A Beginner’s Guide to Zero Waste Living: Personal Style By Moji Igun

CURA zero waste Hanae Collection on models

Baguette bags. Bucket hats. Flare leg jeans. Scrunchies. No, this isn’t my shopping list from 2005. It’s just a few of the top trends of the current moment. We’ve seen this pattern before. Fashion trends flow in predictable cycles. What was popular two decades ago is now back in style. While it’s fun to stay on top of the latest and greatest, fast fashion retailers are successfully driving overconsumption by consistently introducing new styles. Some “seasons” are as short as one week long! We’re encouraged to try our best to keep up and it can have us buying clothes in January that are out of style by June.

As I settle into adulthood, I’m finding comfort in investing in my personal style which evolves just as I do. In developing your sense of personal style, you can more easily resist the pull of fast fashion and impulse buys. 

Fashion is one of the most wasteful industries that exists. According to Clean Clothes Campaign, three out of five fast fashion items end up in a landfill. As individuals, we can start to shift away from this extractive industry by creating a capsule wardrobe. A capsule wardrobe is a small but versatile selection of clothing and you don’t necessarily have to be minimalist to make this concept work for you.

The goal of a capsule wardrobe is to shop for looks that can easily be mixed and matched instead of buying single pieces that catch your eye. I’m currently in the process of building my own capsule wardrobe. Here are some of the first things you’ll want to explore as you figure out the selection of pieces that will work for you:

  • Choose a foundational color palette - Choose a handful of colors that you love to wear and work well together. I took inventory of my closet and noticed I was most drawn to olive green, rust, navy, grey, black, and cream. 

  • Identify silhouettes + styles that fit your body- T-shirt dresses, crop leg pants, and oversized cardigans are always a safe bet for my body type so I stick to what I know works for me.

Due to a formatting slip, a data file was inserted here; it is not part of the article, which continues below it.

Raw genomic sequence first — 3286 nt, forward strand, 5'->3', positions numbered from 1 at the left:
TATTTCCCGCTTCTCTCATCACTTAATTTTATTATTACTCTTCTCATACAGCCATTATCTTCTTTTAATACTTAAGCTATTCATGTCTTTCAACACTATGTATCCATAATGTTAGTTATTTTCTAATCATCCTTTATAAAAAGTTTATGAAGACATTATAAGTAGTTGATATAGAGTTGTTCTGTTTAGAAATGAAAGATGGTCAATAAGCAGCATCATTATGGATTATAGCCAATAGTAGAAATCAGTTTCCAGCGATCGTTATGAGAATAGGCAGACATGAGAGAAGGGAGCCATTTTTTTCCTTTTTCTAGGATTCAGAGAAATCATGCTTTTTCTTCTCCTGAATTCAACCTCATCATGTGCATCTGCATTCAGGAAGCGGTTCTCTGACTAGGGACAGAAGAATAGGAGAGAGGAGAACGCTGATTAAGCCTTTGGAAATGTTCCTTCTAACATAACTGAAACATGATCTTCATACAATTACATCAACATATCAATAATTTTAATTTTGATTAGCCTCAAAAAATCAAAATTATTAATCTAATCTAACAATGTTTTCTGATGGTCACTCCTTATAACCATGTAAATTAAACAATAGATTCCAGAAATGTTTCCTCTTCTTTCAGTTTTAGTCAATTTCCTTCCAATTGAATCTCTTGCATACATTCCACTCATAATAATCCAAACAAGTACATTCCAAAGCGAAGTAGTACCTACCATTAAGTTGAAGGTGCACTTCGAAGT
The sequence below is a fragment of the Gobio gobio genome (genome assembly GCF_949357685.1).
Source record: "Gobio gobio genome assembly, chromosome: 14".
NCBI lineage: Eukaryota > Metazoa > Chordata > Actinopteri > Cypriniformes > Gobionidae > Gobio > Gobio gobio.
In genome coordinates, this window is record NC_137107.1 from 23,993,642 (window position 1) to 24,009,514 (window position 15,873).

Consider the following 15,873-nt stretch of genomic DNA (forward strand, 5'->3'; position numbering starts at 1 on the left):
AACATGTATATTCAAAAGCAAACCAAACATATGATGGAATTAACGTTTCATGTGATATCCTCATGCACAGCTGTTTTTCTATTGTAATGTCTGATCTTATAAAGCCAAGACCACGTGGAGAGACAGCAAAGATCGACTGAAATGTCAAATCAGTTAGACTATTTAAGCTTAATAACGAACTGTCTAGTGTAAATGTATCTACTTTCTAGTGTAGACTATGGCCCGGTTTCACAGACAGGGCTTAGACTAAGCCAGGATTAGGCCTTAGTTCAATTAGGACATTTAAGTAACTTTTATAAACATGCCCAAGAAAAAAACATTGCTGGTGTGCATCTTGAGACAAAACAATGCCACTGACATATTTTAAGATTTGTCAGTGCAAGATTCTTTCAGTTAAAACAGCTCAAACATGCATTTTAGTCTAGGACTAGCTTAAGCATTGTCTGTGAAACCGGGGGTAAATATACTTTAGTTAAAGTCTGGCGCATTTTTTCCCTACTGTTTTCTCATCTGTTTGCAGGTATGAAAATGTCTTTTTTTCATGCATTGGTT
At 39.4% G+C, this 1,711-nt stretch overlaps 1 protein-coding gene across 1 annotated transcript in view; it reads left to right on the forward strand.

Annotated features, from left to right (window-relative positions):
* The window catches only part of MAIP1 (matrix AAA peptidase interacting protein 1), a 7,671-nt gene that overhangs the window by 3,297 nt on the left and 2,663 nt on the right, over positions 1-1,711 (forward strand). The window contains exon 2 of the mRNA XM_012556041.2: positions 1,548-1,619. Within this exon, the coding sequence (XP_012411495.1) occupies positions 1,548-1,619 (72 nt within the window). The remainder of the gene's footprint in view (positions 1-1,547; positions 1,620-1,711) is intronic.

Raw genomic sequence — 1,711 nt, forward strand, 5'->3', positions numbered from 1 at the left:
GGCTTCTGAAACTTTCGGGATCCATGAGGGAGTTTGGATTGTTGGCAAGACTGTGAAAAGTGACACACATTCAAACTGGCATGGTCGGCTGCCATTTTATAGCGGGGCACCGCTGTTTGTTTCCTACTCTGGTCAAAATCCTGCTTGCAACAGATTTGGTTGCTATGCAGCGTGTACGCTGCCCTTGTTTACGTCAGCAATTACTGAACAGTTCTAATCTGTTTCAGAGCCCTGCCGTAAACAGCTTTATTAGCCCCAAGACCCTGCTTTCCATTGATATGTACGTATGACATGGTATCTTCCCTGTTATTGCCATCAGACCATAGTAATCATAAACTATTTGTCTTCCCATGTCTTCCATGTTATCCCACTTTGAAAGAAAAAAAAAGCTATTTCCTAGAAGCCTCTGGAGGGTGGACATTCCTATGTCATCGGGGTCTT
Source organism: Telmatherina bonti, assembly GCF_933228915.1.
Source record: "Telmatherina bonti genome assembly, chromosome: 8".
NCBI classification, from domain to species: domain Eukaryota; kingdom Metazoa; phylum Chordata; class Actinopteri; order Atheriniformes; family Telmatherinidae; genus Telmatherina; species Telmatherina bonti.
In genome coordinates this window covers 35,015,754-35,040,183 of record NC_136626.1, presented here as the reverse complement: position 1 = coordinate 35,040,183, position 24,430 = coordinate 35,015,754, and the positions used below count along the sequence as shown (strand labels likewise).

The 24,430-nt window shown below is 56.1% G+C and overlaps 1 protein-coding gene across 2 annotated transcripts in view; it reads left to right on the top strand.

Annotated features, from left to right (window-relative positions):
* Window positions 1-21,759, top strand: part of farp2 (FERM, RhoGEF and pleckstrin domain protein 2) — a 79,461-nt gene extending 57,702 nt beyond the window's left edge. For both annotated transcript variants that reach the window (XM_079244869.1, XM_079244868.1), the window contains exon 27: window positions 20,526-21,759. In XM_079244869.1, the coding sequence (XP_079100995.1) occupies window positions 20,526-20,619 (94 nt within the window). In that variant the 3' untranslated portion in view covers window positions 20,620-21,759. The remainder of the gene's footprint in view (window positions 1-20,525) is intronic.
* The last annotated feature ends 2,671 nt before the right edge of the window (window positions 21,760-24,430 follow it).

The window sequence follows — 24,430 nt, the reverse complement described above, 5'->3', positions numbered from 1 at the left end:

• Search for functionality based on your lifestyle - Most of the time, I’m working remotely so the majority of my wardrobe is for working around the house or in coffee shops. 

@cc_found vintage white blouse
@cc_found vintage yellow heels
@cc_found vintage white high wasited shorts

To find style inspiration, I made a Pinterest board to see the colors, shapes, and styles side-by-side. Seeing everything together helps me edit and refine my vision even further. Once you have a more solid idea of what kind of capsule wardrobe you’re looking to build, take inventory of your closet. Get rid of things that no longer spark joy. Here are a few ways to cleanse your closet with sustainability in mind:

  • Mend small rips and tears or, for more challenging repairs, visit your local tailor

  • Resell items on Depop, Poshmark, your local consignment store, or just by posting on your Instagram stories

  • Plan a clothing swap with a group of friends or giftyour clothes to a neighbor

  • As a last resort, if the clothes are items you would still wear if only they fit into your new capsule wardrobe, donate to your local thrift store or an online thrift store like Thredup

Models wearing the zero waste Hanae collection in moss green

After you’ve cleared out items that no longer suit you, make a list of the new-to-you pieces that you want to bring into your life. Just like having a game plan for your weekly trip to the grocery store helps you stay in line, so will a clothing wish list. Second hand and vintage shops are perfect for finding high-quality wardrobe staples and are full of treasures if you’re open to exploring. Cura has a curated selection of vintage clothing and if you’re looking for luxury brands, check out The Real Real. When you do decide to invest in something new, prioritize brands that value sustainable fashion practices like creating small batches to prevent unsold overstock, utilizing pre-consumer textile waste, designing pieces designed to last, and paying their garment workers fair wages. Cura’s new house collection, Hanae, embodies all of these traits and more.

For shoes, jewelry, and accessories, support small businesses who create beautiful pieces with the planet in mind. For your feet, browse through this guide to ethical and sustainable shoes created by Good on You or start a search on eBay for a pre-loved pair. Valerie Madison Fine Jewelry creates pieces for every occasion from recycled metals. Consider these handwoven scarves made from recycled materials by Fair Anita and this face mask made from pre-consumer fabric scraps by Tonlé. Finally, for special occasions or if you’re just in the mood for experimenting, you can rent clothes from services like Rent the Runway and Armoire.

You may be noticing a pattern by now with these zero waste beginner’s guides. Give yourself time and space to find the right pieces for you. Build up your capsule wardrobe slowly and with intention. And if any part of this process feels overwhelming to you, reach out to Kiko at Cura for personal styling support. With a minimum purchase, Kiko will help you curate items that can help you develop your own personal style with pieces that are artful and ethical.

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